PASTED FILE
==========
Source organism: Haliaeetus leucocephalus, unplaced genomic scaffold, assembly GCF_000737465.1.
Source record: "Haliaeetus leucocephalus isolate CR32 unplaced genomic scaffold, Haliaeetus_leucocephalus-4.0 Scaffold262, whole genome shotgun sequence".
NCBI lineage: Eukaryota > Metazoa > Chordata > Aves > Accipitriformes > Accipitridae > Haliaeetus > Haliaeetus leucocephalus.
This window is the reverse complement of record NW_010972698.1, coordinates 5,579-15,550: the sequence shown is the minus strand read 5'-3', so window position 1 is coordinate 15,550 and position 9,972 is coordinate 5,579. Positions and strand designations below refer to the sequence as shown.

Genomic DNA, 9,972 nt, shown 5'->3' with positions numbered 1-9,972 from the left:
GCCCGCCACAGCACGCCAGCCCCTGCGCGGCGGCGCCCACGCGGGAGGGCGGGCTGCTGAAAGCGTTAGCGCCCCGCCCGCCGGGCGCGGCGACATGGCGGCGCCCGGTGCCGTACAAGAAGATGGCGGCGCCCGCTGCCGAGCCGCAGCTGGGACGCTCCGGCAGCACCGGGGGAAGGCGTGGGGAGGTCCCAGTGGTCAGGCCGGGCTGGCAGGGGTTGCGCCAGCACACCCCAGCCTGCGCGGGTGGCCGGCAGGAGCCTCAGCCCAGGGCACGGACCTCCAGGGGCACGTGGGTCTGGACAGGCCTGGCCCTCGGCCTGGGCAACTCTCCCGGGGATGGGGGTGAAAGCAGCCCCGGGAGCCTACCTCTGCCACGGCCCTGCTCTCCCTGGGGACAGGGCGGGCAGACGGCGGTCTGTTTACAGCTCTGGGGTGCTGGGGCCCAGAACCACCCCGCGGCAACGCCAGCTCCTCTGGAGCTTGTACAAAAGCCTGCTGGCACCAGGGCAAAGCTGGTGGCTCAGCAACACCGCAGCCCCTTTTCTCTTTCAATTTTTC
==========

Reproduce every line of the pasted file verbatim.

Source organism: Haliaeetus leucocephalus, unplaced genomic scaffold, assembly GCF_000737465.1.
Source record: "Haliaeetus leucocephalus isolate CR32 unplaced genomic scaffold, Haliaeetus_leucocephalus-4.0 Scaffold262, whole genome shotgun sequence".
NCBI lineage: Eukaryota > Metazoa > Chordata > Aves > Accipitriformes > Accipitridae > Haliaeetus > Haliaeetus leucocephalus.
This window is the reverse complement of record NW_010972698.1, coordinates 5,579-15,550: the sequence shown is the minus strand read 5'-3', so window position 1 is coordinate 15,550 and position 9,972 is coordinate 5,579. Positions and strand designations below refer to the sequence as shown.

Genomic DNA, 9,972 nt, shown 5'->3' with positions numbered 1-9,972 from the left:
GCCCGCCACAGCACGCCAGCCCCTGCGCGGCGGCGCCCACGCGGGAGGGCGGGCTGCTGAAAGCGTTAGCGCCCCGCCCGCCGGGCGCGGCGACATGGCGGCGCCCGGTGCCGTACAAGAAGATGGCGGCGCCCGCTGCCGAGCCGCAGCTGGGACGCTCCGGCAGCACCGGGGGAAGGCGTGGGGAGGTCCCAGTGGTCAGGCCGGGCTGGCAGGGGTTGCGCCAGCACACCCCAGCCTGCGCGGGTGGCCGGCAGGAGCCTCAGCCCAGGGCACGGACCTCCAGGGGCACGTGGGTCTGGACAGGCCTGGCCCTCGGCCTGGGCAACTCTCCCGGGGATGGGGGTGAAAGCAGCCCCGGGAGCCTACCTCTGCCACGGCCCTGCTCTCCCTGGGGACAGGGCGGGCAGACGGCGGTCTGTTTACAGCTCTGGGGTGCTGGGGCCCAGAACCACCCCGCGGCAACGCCAGCTCCTCTGGAGCTTGTACAAAAGCCTGCTGGCACCAGGGCAAAGCTGGTGGCTCAGCAACACCGCAGCCCCTTTTCTCTTTCAATTTTTC